At my church a special discussion group for high school seniors is delving into the book Mere Christianity by C. S. Lewis. I think this is a wise choice. The approximately 200 page (printings vary) gem is an excellent sounding board for young adults who want to get a firm grasp on the core of their beliefs before leaving home for work or college.

There are two things that need to be said about the book. One, it was written in 1950’s England, so it reflects the language and worldview of that time and place. Two, its richness for the mind rivals that of flourless chocolate cake for the palate—one can savor only a sliver at a time.

Lewis touches on many topics that are essential to a believer’s perspective on life, as well as a believer’s attitudes about faith and practice. He asks decisive questions and does not shy away from complex answers. Among his topics are: Where does morality come from? Moral behavior within us, between us and others, and in relationship to God. Who is God and what is He like? Does God want to make me feel miserable? Why Jesus? The reason for the crucifixion. Explaining the Trinity. How does God work in my life? What is the whole point of being a Christian and not just a nice person? Choice. The role of sex. What happens to good people who never hear about Christ? Forgiving evil. The great sin of pride. Why suffering? Why doesn’t God just invade the world and wipe out all evil? Becoming like Christ—what does it really mean? What’s the point of all this?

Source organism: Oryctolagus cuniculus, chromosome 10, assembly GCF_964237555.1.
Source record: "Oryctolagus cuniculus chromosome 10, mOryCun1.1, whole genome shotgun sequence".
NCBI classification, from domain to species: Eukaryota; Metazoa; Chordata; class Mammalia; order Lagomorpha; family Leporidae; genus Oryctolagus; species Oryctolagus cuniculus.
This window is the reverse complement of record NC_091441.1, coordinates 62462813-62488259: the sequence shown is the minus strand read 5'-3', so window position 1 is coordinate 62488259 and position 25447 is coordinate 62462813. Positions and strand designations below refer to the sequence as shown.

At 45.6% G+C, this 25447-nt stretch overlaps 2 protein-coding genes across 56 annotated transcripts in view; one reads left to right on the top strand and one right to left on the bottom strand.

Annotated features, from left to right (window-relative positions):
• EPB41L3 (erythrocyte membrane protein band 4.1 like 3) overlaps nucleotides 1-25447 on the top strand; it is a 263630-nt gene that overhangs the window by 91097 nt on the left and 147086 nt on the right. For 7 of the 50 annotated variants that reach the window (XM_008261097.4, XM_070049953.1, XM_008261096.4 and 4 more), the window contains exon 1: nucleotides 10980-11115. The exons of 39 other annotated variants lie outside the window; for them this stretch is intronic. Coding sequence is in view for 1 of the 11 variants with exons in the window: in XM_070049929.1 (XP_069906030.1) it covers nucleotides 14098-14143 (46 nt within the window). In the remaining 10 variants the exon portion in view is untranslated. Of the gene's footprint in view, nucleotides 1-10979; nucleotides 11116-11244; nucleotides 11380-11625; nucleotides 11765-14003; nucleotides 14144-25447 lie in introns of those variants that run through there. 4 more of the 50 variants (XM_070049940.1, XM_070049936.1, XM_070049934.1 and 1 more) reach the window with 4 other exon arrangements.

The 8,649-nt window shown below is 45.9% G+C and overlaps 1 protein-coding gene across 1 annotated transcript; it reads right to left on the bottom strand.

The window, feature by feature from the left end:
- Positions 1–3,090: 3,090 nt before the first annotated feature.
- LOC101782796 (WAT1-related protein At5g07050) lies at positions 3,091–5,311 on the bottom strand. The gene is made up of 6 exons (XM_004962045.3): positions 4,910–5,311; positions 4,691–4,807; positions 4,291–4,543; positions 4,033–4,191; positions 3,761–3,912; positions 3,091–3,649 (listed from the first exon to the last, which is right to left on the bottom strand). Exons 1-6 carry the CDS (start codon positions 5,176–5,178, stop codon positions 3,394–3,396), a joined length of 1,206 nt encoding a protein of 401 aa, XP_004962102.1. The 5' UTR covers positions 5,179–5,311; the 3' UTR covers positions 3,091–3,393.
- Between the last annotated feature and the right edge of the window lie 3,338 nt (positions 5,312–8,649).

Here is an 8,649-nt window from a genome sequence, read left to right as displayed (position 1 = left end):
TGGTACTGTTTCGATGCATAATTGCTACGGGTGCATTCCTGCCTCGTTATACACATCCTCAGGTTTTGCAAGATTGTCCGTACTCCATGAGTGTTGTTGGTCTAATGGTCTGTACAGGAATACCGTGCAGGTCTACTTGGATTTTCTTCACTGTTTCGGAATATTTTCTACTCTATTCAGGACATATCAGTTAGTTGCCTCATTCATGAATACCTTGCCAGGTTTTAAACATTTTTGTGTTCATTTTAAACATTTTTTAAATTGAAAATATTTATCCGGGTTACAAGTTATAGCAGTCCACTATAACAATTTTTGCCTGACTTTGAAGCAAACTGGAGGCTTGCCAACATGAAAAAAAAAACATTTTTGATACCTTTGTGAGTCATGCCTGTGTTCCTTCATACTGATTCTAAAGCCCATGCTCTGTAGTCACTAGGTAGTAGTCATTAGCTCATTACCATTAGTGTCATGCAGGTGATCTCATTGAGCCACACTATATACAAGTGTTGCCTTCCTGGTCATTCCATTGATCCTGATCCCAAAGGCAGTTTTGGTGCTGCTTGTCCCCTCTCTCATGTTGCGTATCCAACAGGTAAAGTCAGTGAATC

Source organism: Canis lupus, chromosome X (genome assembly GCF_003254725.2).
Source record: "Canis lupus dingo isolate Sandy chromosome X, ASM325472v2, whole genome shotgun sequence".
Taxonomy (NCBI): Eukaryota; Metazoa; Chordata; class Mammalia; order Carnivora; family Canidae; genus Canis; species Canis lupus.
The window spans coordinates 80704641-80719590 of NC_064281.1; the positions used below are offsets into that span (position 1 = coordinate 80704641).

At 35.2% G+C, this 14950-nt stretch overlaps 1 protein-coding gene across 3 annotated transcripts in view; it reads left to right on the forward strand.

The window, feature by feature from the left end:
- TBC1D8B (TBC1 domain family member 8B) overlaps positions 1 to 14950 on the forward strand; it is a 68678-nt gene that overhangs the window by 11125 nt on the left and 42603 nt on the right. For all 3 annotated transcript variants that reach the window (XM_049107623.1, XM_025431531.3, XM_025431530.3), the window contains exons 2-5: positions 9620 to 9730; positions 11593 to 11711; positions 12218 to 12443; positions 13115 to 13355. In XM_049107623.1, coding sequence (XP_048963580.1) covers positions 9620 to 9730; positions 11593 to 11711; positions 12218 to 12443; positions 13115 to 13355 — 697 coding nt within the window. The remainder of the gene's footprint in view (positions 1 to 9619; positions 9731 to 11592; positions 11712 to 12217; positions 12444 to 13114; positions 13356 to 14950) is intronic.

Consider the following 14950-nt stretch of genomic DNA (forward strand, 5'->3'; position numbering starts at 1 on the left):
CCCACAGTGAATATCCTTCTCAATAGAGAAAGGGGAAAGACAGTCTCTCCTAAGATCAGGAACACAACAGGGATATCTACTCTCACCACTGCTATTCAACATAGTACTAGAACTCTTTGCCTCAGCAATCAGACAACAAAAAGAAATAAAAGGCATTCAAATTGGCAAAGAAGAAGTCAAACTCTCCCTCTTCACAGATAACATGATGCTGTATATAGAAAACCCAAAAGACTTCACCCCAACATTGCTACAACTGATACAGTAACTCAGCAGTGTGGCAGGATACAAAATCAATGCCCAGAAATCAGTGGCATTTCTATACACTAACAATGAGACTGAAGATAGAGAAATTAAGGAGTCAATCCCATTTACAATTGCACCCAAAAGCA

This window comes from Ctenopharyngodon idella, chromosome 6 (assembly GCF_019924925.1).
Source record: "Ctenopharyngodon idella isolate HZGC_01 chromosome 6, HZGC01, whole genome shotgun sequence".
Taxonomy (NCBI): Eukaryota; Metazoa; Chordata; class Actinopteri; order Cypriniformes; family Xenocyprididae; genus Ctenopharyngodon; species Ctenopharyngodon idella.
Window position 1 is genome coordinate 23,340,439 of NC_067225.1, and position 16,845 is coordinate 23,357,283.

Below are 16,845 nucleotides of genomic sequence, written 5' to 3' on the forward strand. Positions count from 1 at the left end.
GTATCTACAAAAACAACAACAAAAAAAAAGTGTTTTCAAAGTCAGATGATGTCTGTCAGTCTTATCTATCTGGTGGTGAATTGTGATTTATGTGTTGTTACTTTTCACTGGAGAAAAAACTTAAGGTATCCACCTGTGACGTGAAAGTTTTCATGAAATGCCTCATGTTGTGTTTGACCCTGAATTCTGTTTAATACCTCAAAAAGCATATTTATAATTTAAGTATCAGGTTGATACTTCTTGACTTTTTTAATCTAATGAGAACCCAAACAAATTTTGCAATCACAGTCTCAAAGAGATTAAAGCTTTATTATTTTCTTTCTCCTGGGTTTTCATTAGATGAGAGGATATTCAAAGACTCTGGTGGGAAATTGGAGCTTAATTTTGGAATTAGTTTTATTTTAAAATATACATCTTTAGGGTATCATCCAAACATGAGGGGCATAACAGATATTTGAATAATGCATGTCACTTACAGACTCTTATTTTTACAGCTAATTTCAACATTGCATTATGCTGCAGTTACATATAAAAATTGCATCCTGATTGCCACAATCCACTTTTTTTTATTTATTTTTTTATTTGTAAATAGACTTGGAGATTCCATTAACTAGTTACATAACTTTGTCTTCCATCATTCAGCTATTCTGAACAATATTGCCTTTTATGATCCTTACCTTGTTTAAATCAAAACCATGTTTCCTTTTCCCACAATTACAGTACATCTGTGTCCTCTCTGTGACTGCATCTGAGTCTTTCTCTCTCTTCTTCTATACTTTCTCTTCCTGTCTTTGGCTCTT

Some readers may find Lewis a little conservative on certain subjects, others too liberal. But you don’t have to agree with his every opinion to benefit from the depth of his reflections.

Due to the nature of this book, it is best read slowly, a chapter or two at a time, then discussed. This could happen with a mentor or parent or in a class or youth group with a teacher to monitor discussion and explain harder concepts.

Reading Mere Christianity was a gift to my soul. A master storyteller, Lewis uses interesting word pictures to illustrate timeless ideas. Both adult and mature teen readers could benefit from a thoughtful tour of this compact presentation on the inner life of believers.

A classic in Christian apologetics, Mere Christianity is available at libraries, book stores,, Barnes & Noble, and

Donna Fujimoto is a graduate of Alliance Theological Seminary. She has published both devotionals for adults and short stories for teens. Her children love to read.

Mrs. Fujimoto has a collection of short stories, 9 Slightly Strange Stories with an Uplifting Edge, available as an e-reader at Amazon. Find our review under “N” in the alphabetical listing: Titles We’ve Reviewed.